Myoblast fusion has been studied in cultures of chick embryonic muscle utilizing ultrastructural techniques. The multinucleated muscle cells (myotubes) are generated by the fusion of two plasma membranes from adjacent cells, apparently by forming a single bilayer that is particle-free in freeze-fracture replicas. This single bilayer subsequently collapses, and cytoplasmic continuity is established between the cells. The fusion between the two plasma membranes appears to take place primarily within particle-free domains (probably phospholipid enriched), and cytoplasmic unilamellar, particle-free vesicles are occasionally associated with these regions. These vesicles structurally resemble phospholipid vesicles (liposomes). They are present in normal myoblasts, but they are absent in certain fusion-arrested myoblast popluations, such as those treated with either 5-bromo-deoxyuridine (BUdR), cycloheximide (CHX), or pospholipase C (PLC). The unilamellar, particle-free vesicles are present in close proximity to the plasma membranes, and physical contact is observed frequently between the vesicle membrane and the plasma membrane. The regions of vesicle membrane-plasma membrane interaction are characteristically free of intramembrane particles. A model for myoblast fusion is presented that is based onan interpretation of these observations. This model suggests that the cytoplasmic vesicles initiate the generation of particle-depleted membrane domains, both being essential components in the fusion process.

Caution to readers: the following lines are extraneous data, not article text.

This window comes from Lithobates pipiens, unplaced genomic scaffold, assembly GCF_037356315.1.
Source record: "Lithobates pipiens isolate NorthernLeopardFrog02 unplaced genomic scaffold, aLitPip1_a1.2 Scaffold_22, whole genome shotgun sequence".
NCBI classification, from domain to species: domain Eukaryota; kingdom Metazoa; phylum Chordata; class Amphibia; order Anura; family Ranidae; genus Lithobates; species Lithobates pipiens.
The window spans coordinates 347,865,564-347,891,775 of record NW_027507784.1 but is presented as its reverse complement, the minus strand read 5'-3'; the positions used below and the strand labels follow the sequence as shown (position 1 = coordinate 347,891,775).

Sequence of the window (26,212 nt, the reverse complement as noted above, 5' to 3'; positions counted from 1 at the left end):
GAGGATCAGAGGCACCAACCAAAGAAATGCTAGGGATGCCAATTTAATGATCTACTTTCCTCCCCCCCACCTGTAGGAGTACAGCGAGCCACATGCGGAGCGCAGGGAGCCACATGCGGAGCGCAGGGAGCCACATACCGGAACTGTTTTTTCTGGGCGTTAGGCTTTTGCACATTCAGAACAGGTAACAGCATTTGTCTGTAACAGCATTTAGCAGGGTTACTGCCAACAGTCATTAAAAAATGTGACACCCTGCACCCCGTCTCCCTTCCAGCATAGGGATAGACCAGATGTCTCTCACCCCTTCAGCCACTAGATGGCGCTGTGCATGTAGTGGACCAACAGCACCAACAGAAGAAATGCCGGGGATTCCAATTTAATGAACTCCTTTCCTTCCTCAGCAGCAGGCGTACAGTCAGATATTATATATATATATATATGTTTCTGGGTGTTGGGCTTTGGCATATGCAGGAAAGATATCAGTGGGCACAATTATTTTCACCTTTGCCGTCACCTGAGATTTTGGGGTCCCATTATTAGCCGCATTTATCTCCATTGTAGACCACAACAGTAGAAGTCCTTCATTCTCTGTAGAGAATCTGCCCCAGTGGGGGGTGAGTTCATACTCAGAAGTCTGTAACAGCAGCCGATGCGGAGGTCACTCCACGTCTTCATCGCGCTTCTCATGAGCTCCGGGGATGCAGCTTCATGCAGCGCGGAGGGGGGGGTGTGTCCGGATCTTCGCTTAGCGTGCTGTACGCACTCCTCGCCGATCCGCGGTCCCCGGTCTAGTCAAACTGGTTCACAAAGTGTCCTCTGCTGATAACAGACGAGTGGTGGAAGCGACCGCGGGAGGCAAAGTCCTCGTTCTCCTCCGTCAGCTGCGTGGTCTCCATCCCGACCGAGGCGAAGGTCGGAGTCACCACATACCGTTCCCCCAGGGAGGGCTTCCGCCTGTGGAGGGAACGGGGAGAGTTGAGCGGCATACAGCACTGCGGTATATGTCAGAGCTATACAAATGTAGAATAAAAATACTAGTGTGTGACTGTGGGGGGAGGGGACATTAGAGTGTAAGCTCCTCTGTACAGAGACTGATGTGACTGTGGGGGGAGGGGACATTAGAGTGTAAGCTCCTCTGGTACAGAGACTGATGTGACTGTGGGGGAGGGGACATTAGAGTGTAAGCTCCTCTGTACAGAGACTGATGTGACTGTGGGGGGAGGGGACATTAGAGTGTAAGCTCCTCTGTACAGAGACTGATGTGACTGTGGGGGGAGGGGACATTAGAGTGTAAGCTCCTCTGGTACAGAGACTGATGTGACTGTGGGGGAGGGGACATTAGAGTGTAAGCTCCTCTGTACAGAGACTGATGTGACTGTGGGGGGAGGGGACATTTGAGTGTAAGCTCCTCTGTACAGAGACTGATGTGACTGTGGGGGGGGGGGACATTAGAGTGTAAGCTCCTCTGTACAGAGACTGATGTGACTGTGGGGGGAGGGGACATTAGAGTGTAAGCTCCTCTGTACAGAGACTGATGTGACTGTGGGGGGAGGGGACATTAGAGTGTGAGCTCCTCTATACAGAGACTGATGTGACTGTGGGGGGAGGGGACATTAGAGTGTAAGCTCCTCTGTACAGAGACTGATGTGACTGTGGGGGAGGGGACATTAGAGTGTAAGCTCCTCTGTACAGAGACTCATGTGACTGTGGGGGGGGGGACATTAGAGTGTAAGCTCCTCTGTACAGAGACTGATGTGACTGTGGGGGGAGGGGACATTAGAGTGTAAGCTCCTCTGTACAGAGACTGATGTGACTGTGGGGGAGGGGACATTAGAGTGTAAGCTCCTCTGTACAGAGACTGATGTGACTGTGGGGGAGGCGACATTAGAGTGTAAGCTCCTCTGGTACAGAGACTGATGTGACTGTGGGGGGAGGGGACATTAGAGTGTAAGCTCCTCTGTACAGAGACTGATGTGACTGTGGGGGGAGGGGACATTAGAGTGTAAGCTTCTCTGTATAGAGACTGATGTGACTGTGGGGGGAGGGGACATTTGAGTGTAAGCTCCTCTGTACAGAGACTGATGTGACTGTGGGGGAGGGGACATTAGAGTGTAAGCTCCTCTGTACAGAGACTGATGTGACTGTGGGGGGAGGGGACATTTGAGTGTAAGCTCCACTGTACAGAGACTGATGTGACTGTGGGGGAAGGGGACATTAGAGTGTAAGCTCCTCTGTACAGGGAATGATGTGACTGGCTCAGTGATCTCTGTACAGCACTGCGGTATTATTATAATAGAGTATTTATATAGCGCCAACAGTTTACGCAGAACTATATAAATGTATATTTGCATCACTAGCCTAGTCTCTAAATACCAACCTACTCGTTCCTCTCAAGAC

This content is only available as a PDF.